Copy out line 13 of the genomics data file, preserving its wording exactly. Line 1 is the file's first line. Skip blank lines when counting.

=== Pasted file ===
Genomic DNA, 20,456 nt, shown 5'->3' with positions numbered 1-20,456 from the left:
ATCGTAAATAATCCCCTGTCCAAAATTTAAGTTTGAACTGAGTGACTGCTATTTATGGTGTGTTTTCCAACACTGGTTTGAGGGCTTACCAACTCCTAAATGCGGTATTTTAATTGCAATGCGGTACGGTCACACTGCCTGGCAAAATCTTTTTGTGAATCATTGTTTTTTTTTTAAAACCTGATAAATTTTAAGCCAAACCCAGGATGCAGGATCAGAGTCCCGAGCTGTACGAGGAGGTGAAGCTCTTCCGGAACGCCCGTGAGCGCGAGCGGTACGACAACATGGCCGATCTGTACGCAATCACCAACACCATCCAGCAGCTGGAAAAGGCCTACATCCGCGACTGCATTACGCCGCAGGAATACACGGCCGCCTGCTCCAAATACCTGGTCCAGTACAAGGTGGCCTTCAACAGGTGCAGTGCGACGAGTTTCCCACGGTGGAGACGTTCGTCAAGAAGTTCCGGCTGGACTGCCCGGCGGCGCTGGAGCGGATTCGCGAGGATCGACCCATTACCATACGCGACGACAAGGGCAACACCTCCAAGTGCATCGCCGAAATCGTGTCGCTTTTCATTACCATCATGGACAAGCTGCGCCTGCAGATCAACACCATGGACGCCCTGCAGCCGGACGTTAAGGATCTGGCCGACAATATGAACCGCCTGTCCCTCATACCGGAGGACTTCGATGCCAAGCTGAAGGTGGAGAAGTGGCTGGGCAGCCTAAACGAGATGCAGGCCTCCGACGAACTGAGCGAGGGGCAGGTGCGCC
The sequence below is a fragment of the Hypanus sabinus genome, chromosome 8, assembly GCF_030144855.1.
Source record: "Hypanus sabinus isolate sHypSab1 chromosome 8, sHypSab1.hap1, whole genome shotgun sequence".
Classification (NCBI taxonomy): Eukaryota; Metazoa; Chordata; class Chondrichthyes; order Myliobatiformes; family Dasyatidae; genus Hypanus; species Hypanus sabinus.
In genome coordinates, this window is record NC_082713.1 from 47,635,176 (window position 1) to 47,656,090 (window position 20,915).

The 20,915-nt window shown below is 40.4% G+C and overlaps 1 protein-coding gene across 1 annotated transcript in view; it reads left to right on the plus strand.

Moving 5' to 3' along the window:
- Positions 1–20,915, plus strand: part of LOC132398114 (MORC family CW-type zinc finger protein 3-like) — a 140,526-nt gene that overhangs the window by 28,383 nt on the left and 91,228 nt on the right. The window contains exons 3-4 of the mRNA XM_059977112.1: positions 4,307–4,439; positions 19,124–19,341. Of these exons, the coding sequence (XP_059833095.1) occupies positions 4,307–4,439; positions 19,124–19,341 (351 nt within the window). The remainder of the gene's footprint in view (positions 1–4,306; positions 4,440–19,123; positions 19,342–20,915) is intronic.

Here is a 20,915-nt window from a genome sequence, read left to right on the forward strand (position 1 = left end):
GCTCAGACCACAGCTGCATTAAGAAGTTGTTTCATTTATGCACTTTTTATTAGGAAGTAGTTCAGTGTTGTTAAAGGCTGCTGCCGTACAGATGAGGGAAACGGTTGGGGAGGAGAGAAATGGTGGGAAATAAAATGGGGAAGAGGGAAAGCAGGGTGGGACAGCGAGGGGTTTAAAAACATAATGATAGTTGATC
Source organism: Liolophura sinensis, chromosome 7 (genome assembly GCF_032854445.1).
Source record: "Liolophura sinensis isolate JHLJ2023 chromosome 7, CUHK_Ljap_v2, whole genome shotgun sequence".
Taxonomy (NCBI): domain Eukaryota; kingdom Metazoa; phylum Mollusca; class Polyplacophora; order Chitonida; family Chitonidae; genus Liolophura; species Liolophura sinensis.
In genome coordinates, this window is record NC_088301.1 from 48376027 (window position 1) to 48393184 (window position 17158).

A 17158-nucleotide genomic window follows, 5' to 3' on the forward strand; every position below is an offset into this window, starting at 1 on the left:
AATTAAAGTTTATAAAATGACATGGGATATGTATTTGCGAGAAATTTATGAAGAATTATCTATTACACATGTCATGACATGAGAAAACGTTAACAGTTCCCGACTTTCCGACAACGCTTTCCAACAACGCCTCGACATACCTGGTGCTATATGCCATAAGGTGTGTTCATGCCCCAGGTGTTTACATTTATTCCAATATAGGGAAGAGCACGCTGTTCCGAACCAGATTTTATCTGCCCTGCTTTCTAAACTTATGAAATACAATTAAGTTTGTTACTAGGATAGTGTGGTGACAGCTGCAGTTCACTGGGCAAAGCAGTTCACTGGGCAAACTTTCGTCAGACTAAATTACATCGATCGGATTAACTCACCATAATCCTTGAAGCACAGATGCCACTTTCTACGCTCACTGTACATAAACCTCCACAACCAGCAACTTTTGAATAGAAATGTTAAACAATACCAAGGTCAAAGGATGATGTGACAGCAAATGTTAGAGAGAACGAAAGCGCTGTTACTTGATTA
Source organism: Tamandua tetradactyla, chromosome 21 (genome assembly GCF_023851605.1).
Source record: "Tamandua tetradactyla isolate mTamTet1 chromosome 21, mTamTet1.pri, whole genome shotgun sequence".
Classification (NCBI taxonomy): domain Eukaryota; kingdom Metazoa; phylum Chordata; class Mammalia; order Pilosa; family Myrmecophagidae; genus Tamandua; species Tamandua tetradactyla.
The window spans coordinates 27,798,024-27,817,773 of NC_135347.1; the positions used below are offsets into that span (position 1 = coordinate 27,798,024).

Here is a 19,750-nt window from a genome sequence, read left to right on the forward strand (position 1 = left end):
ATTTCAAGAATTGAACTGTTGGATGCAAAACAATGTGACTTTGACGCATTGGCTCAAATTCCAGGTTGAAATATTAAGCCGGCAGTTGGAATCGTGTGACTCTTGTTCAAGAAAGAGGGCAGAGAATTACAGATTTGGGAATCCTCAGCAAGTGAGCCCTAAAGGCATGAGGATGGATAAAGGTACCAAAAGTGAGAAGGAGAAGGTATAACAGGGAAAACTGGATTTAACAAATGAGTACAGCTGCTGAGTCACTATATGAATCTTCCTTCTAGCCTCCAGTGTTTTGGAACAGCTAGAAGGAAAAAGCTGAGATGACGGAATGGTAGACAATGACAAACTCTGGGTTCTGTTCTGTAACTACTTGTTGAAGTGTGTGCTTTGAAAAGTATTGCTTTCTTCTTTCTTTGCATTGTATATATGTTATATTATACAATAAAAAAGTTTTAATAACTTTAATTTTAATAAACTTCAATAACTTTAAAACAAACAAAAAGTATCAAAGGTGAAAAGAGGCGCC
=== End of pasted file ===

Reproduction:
Source record: "Liolophura sinensis isolate JHLJ2023 chromosome 7, CUHK_Ljap_v2, whole genome shotgun sequence".